American Values Club Crossword Adds Two New Contributors to Its Elite Roster

This April 18, 2011 photo shows the April 17 Sunday Washington Post crossword puzzle. The Washington Post crossword puzzle had special meaning this weekend for one local couple. With the complicity of the newspaper, Corey Newman, 28, of Alexandria, Virginia, proposed to his live-in girlfriend, Marlowe Epstein, 31, through clues buried in a specially-crafted puzzle.The clue for 37 Across, for example, asked for the name of a role in the movie "Shakespeare in Love." The answer -- Marlowe. 39 Across asked for the name of a "Casablanca" screenwriter. The answer -- Epstein. The clincher was 51 Across: "Words with a certain ring to them." As soon as Epstein came up with the answer -- "Will you marry me" -- Newman got down on one knee, whipped out a diamond ring and repeated the question, the Post reported. "Yes, of course!" Epstein said. AFP PHOTO/Karen BLEIER (Photo credit should read KAREN BLEIER/AFP/Getty Images)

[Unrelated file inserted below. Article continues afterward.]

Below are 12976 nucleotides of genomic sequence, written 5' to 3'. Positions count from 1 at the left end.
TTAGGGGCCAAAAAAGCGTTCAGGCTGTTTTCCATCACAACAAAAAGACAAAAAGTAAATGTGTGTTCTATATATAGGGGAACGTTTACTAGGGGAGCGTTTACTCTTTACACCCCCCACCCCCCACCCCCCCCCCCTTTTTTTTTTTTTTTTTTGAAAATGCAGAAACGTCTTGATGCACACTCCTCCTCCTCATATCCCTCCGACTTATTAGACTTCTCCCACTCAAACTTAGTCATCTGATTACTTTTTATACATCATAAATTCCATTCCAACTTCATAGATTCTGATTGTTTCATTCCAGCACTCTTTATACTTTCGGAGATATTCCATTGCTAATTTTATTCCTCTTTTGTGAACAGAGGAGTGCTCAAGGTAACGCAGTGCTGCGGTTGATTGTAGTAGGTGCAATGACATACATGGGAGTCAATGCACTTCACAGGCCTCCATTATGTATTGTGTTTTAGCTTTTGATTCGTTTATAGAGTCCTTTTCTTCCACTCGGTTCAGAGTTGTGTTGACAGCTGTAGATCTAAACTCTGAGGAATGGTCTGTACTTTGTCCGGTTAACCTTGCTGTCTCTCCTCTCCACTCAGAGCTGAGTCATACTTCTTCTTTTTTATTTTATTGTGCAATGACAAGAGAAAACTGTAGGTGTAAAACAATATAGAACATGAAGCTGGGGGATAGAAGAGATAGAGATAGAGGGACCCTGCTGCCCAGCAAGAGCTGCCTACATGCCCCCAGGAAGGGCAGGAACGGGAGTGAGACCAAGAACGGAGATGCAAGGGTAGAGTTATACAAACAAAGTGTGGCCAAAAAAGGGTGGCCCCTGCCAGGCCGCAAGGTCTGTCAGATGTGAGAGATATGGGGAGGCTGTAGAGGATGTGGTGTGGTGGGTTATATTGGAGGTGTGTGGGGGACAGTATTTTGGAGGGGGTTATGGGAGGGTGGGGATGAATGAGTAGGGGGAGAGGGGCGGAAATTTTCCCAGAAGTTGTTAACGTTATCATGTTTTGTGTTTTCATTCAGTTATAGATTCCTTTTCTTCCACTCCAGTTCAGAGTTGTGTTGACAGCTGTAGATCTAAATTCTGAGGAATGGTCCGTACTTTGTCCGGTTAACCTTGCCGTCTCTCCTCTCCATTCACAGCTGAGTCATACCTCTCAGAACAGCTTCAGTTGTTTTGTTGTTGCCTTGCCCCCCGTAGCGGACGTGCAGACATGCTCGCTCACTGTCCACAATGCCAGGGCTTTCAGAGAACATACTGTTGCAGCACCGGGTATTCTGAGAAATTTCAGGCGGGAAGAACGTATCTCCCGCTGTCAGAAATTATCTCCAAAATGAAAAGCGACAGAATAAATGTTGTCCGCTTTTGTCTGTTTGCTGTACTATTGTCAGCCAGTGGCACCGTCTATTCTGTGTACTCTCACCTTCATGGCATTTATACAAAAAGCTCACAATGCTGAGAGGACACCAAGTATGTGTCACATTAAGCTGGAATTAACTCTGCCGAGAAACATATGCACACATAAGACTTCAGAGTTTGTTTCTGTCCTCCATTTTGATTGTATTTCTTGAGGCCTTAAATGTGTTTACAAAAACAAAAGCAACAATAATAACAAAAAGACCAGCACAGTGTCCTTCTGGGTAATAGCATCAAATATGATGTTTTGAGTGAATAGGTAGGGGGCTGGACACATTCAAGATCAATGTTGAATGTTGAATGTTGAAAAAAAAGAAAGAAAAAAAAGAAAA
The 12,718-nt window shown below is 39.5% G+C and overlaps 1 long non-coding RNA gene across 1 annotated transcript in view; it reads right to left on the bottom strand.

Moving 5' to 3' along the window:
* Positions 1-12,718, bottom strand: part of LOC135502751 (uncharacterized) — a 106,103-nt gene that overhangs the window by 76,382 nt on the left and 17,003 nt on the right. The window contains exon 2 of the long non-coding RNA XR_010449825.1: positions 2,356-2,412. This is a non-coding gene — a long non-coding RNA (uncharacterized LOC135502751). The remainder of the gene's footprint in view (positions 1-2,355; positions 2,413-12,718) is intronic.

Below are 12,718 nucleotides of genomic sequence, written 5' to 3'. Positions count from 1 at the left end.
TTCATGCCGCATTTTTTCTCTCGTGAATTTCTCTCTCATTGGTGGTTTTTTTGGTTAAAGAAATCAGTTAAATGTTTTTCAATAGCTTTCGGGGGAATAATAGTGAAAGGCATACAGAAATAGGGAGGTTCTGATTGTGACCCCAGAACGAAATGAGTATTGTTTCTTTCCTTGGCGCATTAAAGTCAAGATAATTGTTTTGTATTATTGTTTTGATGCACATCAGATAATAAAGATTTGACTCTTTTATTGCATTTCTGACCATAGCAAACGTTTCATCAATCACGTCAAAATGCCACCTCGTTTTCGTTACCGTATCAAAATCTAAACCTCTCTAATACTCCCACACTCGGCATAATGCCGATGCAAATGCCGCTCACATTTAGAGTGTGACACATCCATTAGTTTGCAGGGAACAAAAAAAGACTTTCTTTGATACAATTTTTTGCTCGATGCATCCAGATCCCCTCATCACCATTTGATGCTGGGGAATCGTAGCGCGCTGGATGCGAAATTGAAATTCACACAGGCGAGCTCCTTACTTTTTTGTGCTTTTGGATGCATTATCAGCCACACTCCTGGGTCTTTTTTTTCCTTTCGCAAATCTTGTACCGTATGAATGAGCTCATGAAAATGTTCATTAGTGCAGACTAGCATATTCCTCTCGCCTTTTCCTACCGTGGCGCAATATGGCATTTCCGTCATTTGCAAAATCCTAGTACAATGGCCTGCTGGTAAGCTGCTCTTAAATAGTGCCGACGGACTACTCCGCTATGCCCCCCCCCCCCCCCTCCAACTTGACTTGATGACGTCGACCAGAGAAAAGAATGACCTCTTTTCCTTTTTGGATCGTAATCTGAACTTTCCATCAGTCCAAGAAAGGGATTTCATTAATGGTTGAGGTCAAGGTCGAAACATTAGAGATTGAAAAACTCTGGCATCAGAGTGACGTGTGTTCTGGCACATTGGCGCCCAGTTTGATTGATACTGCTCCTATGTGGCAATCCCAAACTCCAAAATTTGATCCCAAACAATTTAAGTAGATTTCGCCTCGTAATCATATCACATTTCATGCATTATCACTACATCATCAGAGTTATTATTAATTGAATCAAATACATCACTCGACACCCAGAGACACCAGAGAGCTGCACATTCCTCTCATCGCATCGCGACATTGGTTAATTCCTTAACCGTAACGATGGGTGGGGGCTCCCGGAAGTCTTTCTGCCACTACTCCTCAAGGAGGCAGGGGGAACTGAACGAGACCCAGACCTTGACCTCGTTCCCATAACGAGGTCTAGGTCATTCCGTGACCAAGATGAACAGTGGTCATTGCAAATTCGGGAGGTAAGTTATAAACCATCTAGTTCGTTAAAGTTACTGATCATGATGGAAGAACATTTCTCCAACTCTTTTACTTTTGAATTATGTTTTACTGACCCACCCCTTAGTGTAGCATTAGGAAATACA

(Photo: Bleier/AFP/Getty Images)

American Values Club, an elite league of crossword constructors, has added two new puzzle makers to its roster, which is now 10 strong. The newcomers include Kameron Austin Collins, who has published in the New York Times and runs his own puzzle feature called High:low, and Erin Rhode, who has also appeared in the Times and was the 2014 director of the MIT Mystery Hunt, an annual puzzle competition.

Ben Tausig, the 35-year-old ethnomusicologist who edits American Values Club, which is known for its irreverent style, said he received more than 20 applications. Nearly 40 percent of applications, he said, came from women, who are underrepresented in the crossword community.

“In choosing people to bring on, we think very, very carefully about how they’ll fit in the mix overall,” Mr. Tausig told the Observer in an email. “To put it simply, things need to be fresh. But that doesn’t mean just pushing for more slang. It means finding the right balance of modern and classic, earnest and snarky, light and heavy, themed and themeless and meta, bro-ey and elegant, laffs and laughs, high-gimmick and lowbrow, however you want to put it. Each week’s puzzle should be an event, something done really well and worth the solver’s time.”

Mr. Collins is known for his themeless puzzles, according to Mr. Tausig. “But we think he can take that form to the next level, and are discussing ideas already.” Ms. Rhode, Mr. Tausig added, is also skilled at making themeless crosswords, and “has the potential to do it all.”

American Values Club, which was once published by the Onion but now operates independently, is a subscription-based weekly puzzle. Past members include Caleb Madison, who is now BuzzFeed’s puzzles editor.